Wednesday, January 15, 2014

Turks and the Croissant?

Siege of Vienna, 1683
The Croissant is pastry widely associated with the French. But with a close look to its history, the French were did not invented the croissant. Surprisingly, one of those involved for the croissant was the Turks. Many legends detailed that a siege of the Turks led to the creation of the croissant. It was a good story but with many variations. However, even though there are differences in the story, the involvement of the Turks helped to give the shape of the croissant.

The Turks involvement with the croissant began with the 1683 Siegeof Vienna, in Austria. The Turks wanted to capture the city in order to open the door of Europe for conquest. During the siege, the Turks liked to use their sneaky tactics against Vienna. They dug trenches around the city; and from those trenches, they will start digging tunnels to reach under the wall. They will then set charges and blow it up that would lead to collapse the walls above. The Austrians painstakingly tried to detect these tunnels. They would use buckets of water placed near the walls in order to find the location where the Turks were digging. During the middle of the siege, a baker managed to find one of these tunnels. The Austrians then thwarted the Turks from destroying their walls. Later on, a relief army arrived at the scene and Vienna and Europe was saved. The baker, in celebration of the victory, then baked crescent-shaped bread. The bread that he baked was called Kipfel, which means crescent. The reason for the shape was given many reasons. One reason was that it was the symbolism of the crescent in the Turkish flag. Another was that it was an emulation of the crescent-shape trenches of the Turks around the city. Nevertheless, the crescent shape of the bread that is being eaten symbolizes the devouring or the defeat of the Turks.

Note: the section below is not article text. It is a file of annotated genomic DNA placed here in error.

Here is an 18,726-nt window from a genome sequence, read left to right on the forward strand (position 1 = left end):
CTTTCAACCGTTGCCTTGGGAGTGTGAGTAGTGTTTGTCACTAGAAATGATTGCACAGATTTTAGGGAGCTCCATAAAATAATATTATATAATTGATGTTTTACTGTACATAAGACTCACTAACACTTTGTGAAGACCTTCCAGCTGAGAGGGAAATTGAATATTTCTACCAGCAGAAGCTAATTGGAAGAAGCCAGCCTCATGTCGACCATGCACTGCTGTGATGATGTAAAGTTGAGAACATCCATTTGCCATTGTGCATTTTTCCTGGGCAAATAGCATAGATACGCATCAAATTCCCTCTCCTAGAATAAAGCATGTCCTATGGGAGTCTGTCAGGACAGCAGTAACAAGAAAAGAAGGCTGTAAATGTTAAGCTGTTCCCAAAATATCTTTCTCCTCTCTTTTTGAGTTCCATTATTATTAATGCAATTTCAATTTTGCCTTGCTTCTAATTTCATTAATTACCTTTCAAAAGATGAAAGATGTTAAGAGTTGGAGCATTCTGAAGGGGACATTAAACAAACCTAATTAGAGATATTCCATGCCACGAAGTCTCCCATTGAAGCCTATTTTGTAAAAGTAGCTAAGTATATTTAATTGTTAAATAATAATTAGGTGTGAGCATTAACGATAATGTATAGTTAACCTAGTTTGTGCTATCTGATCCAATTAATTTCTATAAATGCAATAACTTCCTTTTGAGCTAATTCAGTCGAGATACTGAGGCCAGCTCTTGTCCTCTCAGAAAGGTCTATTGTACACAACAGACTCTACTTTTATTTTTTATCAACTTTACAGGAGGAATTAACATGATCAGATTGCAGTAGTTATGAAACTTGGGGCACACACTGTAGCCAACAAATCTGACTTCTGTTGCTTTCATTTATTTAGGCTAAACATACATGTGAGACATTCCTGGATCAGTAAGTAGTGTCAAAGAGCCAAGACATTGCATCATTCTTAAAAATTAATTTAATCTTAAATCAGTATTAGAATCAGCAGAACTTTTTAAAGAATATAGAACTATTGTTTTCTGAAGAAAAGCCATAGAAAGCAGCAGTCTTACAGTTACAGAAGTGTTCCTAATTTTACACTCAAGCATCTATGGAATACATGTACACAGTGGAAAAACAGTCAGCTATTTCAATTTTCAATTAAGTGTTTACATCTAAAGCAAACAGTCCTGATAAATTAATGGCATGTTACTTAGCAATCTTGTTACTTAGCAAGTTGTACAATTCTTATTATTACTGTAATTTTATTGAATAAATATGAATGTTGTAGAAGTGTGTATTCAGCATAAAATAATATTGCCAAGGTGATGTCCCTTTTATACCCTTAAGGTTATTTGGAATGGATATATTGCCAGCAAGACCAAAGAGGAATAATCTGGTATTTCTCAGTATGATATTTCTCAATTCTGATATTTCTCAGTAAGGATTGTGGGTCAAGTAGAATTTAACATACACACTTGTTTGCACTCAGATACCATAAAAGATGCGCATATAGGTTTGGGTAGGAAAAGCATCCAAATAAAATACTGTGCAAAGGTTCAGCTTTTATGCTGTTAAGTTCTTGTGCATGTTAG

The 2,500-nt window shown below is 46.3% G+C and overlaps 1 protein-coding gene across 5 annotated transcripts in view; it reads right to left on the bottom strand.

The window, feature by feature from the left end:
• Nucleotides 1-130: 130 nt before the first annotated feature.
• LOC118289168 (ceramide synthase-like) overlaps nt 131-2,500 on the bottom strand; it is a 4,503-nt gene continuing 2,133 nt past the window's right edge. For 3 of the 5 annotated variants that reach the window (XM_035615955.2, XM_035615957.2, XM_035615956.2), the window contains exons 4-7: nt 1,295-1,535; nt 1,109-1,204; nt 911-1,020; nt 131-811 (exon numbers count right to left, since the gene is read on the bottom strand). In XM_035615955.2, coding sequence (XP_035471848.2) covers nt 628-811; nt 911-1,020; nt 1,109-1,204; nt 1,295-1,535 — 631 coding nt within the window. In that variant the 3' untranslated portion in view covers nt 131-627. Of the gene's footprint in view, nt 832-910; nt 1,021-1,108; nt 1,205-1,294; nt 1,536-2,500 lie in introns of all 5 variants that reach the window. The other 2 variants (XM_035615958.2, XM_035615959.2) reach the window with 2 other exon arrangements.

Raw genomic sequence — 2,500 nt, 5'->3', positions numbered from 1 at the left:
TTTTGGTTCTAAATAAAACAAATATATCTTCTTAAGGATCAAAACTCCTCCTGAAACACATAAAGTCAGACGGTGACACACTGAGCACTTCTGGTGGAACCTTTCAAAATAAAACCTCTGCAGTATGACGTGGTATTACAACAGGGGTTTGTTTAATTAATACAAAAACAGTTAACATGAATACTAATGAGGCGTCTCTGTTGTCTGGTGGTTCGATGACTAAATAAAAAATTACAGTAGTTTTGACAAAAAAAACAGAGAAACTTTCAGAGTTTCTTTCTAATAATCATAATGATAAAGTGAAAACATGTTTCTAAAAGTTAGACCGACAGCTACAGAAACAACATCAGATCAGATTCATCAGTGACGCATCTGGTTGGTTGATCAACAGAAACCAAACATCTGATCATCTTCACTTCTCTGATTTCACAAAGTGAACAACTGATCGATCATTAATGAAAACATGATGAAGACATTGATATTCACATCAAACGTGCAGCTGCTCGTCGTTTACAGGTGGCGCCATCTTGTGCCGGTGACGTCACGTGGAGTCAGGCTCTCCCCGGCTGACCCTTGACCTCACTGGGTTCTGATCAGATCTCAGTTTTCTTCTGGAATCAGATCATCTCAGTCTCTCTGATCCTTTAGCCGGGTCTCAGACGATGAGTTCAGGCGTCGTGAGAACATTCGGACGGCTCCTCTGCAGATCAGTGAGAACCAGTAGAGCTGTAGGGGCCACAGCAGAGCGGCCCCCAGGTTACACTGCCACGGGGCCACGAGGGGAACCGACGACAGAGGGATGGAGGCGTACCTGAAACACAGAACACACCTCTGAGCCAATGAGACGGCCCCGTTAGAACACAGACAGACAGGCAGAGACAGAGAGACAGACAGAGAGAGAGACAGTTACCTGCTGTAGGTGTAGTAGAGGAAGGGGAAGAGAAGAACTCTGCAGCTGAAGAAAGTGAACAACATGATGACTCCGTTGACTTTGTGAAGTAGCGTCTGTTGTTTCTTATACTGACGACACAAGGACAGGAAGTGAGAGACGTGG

There are however a variation of this story. Another story of the croissant is not set placed in Vienna, but in Budapest.  Nevertheless, the enemy remained similar, the Turks.

The Turks was said to be represented the shape of kipfel or the croissant. Indirectly, without the Turks, the popular shape of the croissant or croissant itself will not have existed. The Kipfel was then brought to France, by either Maria Antoinette or by August Zang, an Austrian baker, and was later named croissant, which in French meant crescent. It then continued to develop and became a famous bread of the French.

See also:

Bibliography:
Civitello, L. Cuisine and Culture: A History of Food and People. New Jersey: John Wiley and Sons, 2011.

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